White-Box Cryptography: Tracer demonstration

The goal of the White-Box Cryptography is to obfuscate a sensitive cryptographic key and store it in a program. In that way, the program can be executed in an untrusted environment, and keeps using the sensitive key without fearing to reveal its secret value. This protection is used for instance with the Digital Rights Management (DRM) especially on mobile platform. Most of the time, sensitive keys are stored obfuscated in native libraries as this is the most efficient way.

We are going to analyze a white-box binary, and demonstrate how to extract its secret key.

In order to analyze a binary, a dynamic binary instrumentation (DBI) tool must be used to instrument the code and capture interesting data, for instance Intel PIN, Valgrind or Panda. Our white-box solution, the Tracer, is based on a different tool : Qemu. Its main advantages are to support a lot of different architecture (i386, ARM, x86-32, x86-64) and be able to launch them on an unique platform. For each executed instruction, our tool record a piece of or all the context register.

Tracer demonstration

The target : the Wyseur DES

We use the classical Wyseur challenge available at http://www.whiteboxcrypto.com/challenges.php in 2007. It implements a DES white-box with a i386 architecture. We use the GNU/Linux implementation.

In [1]:
!file ./wbDES
./wbDES: ELF 32-bit LSB executable, Intel 80386, version 1 (SYSV), dynamically linked, interpreter /lib/ld-linux.so.2, for GNU/Linux 2.6.0, not stripped

Let's see how to use it.

In [2]:
!./wbDES
Usage: ./wbDES <INPUT>

Where <INPUT> is an 8-byte hexadecimal representation of the input to be encrypted

Example: ./wbDES 12 32 e7 d3 0f f1 29 b3

In [3]:
!./wbDES 00 11 22 33 44 55 66 77

INPUT:    00 11 22 33 44 55 66 77 

OUTPUT:   0a df b4 a0 ec 7a 60 69 

We need to provide an 8-byte hexadecimal input, and then get the ciphered message.

In [4]:
!./wbDES 0011223344556677
Usage: ./wbDES <INPUT>

Where <INPUT> is an 8-byte hexadecimal representation of the input to be encrypted

Example: ./wbDES 12 32 e7 d3 0f f1 29 b3

The input format must be carefully respected in order to get the ciphered message.

In [5]:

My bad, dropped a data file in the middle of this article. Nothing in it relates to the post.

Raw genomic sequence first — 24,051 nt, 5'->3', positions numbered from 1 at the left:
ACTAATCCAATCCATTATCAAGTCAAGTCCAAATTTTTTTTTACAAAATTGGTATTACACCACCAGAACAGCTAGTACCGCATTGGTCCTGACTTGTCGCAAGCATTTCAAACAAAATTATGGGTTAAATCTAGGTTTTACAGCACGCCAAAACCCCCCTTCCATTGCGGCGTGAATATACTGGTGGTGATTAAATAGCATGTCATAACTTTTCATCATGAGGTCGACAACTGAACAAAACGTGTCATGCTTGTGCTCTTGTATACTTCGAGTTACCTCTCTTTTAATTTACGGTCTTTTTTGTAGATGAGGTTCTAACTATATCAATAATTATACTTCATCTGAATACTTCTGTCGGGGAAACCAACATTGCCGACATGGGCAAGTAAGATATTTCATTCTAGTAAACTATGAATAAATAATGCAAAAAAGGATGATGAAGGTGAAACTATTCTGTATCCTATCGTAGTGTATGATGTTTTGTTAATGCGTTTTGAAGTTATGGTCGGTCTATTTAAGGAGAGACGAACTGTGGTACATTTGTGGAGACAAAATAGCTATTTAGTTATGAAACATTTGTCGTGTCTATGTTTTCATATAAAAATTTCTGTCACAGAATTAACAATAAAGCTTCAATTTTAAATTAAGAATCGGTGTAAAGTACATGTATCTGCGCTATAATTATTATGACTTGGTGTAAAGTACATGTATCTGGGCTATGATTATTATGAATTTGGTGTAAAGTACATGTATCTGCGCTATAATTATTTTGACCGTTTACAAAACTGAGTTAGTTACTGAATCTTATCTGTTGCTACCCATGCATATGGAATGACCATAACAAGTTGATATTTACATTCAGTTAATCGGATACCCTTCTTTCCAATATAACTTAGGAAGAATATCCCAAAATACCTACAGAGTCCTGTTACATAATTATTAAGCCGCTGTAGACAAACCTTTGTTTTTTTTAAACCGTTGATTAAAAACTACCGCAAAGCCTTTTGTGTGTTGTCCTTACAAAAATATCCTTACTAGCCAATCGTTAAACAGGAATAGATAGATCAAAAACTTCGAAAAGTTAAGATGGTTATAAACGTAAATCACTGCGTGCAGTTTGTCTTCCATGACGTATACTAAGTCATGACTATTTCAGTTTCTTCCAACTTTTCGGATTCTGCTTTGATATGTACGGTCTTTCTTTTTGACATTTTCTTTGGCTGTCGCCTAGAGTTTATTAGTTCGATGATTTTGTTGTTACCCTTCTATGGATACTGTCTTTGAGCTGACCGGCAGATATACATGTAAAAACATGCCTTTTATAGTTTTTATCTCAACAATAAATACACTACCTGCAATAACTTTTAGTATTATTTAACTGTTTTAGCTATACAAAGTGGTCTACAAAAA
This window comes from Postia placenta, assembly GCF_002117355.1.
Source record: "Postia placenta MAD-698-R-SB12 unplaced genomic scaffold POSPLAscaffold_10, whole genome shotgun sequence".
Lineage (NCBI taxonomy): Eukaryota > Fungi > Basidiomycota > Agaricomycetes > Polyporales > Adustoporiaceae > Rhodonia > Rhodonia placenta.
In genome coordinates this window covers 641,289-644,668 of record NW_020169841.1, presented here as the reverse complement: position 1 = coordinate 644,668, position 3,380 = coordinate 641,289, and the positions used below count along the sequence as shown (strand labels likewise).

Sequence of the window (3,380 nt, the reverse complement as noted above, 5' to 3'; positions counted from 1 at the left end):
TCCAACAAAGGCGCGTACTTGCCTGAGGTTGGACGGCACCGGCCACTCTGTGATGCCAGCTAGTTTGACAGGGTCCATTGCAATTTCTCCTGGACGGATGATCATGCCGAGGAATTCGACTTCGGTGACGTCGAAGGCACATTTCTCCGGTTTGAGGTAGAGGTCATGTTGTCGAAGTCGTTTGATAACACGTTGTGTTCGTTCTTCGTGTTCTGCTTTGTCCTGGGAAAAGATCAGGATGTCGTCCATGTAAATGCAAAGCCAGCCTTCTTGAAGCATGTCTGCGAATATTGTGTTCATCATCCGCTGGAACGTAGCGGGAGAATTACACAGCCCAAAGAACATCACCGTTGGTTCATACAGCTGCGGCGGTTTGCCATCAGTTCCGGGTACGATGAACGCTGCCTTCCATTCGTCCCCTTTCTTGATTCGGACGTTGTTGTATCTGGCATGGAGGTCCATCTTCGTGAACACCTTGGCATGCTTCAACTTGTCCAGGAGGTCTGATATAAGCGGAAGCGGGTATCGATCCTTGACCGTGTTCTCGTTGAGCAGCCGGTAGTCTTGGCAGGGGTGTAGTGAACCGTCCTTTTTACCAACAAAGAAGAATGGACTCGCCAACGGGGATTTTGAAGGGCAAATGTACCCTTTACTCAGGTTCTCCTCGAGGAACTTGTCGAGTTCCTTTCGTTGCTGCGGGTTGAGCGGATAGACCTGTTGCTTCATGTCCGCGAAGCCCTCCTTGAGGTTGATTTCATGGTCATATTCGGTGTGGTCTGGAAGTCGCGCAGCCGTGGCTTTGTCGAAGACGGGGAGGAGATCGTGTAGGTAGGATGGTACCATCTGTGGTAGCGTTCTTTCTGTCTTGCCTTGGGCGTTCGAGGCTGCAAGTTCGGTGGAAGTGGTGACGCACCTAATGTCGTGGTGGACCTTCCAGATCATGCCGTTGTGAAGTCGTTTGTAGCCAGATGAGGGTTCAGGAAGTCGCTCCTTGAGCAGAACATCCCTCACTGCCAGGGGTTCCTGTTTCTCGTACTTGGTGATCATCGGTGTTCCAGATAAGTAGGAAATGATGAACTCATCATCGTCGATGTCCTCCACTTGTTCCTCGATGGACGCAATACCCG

!./wbDES 00 11 22 33 44 55 66 77

INPUT:    00 11 22 33 44 55 66 77 

OUTPUT:   0a df b4 a0 ec 7a 60 69 

As we understood how to use the binary, we are goint to see how to use the tracer.

First step with the tracer

To start, we clean the current directory.

Using the eshard Whitebox module

We indicate:

  • the target binary
  • the Tracer command
  • the algorithm
  • the architecture

... and instantiate our tool.

Or you can use the API and customize it yourself as shown in the cell below

We are going to trace the program scanning only the PC register.

In [ ]:
from estoolkit.white_box import WhiteBox

archi = "i386"
algo  = "DES"
cmd   = "./wbDES"

wb = white_box(config)
wb.set_options_binary_handler(archi, algo, cmd)

pc_range = "0x8000000:0x8100000"
registers = "PC"
file_out_ext  = "DES_I386"
directory_out = "./traces"
information = True

wb.set_options_tracer(pc_range, registers, directory_out, file_out_ext, information)

# We build the configuration and generate one trace.
wb.tracer_build_configuration()
wb.tracer_generate_traces(1)

We can get a graphical representation of this trace.

To do so, we simply double-click on the gui_trace_pc.ths file.

We clearly see the DES rounds. Its demontraste we are looking at the correct area. We are now ready to start the acquisition campaign.

Trace acquisition campaign

We have all the required parameters to generate an acquisition campaign. We indicate we want to get all the registers, and then acquire 100 traces.

Or use the API again as shown in the next cell

In [5]: